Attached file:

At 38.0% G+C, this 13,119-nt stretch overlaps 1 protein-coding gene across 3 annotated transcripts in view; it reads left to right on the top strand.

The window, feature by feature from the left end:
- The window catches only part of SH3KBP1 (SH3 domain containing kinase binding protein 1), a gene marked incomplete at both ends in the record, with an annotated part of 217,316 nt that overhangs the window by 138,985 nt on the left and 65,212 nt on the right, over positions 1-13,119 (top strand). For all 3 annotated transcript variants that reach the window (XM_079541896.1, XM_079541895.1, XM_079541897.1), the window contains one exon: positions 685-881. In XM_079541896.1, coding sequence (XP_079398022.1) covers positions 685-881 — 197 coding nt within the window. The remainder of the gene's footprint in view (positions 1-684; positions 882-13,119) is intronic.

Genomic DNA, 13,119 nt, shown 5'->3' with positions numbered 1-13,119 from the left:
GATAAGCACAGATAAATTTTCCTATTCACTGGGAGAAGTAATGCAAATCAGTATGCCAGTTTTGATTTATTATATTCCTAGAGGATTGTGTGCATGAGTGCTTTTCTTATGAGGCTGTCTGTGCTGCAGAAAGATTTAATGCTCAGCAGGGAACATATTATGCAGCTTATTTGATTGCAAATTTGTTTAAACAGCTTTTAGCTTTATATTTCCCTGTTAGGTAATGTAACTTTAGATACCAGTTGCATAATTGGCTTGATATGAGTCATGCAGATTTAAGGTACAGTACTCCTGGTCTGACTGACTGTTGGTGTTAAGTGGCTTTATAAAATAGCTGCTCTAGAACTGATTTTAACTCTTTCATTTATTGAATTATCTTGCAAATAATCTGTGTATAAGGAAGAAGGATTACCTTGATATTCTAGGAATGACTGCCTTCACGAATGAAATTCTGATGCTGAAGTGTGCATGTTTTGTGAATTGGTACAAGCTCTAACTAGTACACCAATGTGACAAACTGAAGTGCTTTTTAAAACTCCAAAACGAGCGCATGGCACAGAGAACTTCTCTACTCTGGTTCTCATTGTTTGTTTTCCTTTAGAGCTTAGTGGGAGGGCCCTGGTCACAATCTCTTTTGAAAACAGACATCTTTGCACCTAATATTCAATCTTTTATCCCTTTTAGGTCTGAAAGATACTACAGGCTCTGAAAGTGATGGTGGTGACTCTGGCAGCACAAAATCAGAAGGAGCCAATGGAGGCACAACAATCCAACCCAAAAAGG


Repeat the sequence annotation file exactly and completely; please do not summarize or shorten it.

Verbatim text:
At 38.0% G+C, this 13,119-nt stretch overlaps 1 protein-coding gene across 3 annotated transcripts in view; it reads left to right on the top strand.

The window, feature by feature from the left end:
- The window catches only part of SH3KBP1 (SH3 domain containing kinase binding protein 1), a gene marked incomplete at both ends in the record, with an annotated part of 217,316 nt that overhangs the window by 138,985 nt on the left and 65,212 nt on the right, over positions 1-13,119 (top strand). For all 3 annotated transcript variants that reach the window (XM_079541896.1, XM_079541895.1, XM_079541897.1), the window contains one exon: positions 685-881. In XM_079541896.1, coding sequence (XP_079398022.1) covers positions 685-881 — 197 coding nt within the window. The remainder of the gene's footprint in view (positions 1-684; positions 882-13,119) is intronic.

Genomic DNA, 13,119 nt, shown 5'->3' with positions numbered 1-13,119 from the left:
GATAAGCACAGATAAATTTTCCTATTCACTGGGAGAAGTAATGCAAATCAGTATGCCAGTTTTGATTTATTATATTCCTAGAGGATTGTGTGCATGAGTGCTTTTCTTATGAGGCTGTCTGTGCTGCAGAAAGATTTAATGCTCAGCAGGGAACATATTATGCAGCTTATTTGATTGCAAATTTGTTTAAACAGCTTTTAGCTTTATATTTCCCTGTTAGGTAATGTAACTTTAGATACCAGTTGCATAATTGGCTTGATATGAGTCATGCAGATTTAAGGTACAGTACTCCTGGTCTGACTGACTGTTGGTGTTAAGTGGCTTTATAAAATAGCTGCTCTAGAACTGATTTTAACTCTTTCATTTATTGAATTATCTTGCAAATAATCTGTGTATAAGGAAGAAGGATTACCTTGATATTCTAGGAATGACTGCCTTCACGAATGAAATTCTGATGCTGAAGTGTGCATGTTTTGTGAATTGGTACAAGCTCTAACTAGTACACCAATGTGACAAACTGAAGTGCTTTTTAAAACTCCAAAACGAGCGCATGGCACAGAGAACTTCTCTACTCTGGTTCTCATTGTTTGTTTTCCTTTAGAGCTTAGTGGGAGGGCCCTGGTCACAATCTCTTTTGAAAACAGACATCTTTGCACCTAATATTCAATCTTTTATCCCTTTTAGGTCTGAAAGATACTACAGGCTCTGAAAGTGATGGTGGTGACTCTGGCAGCACAAAATCAGAAGGAGCCAATGGAGGCACAACAATCCAACCCAAAAAGG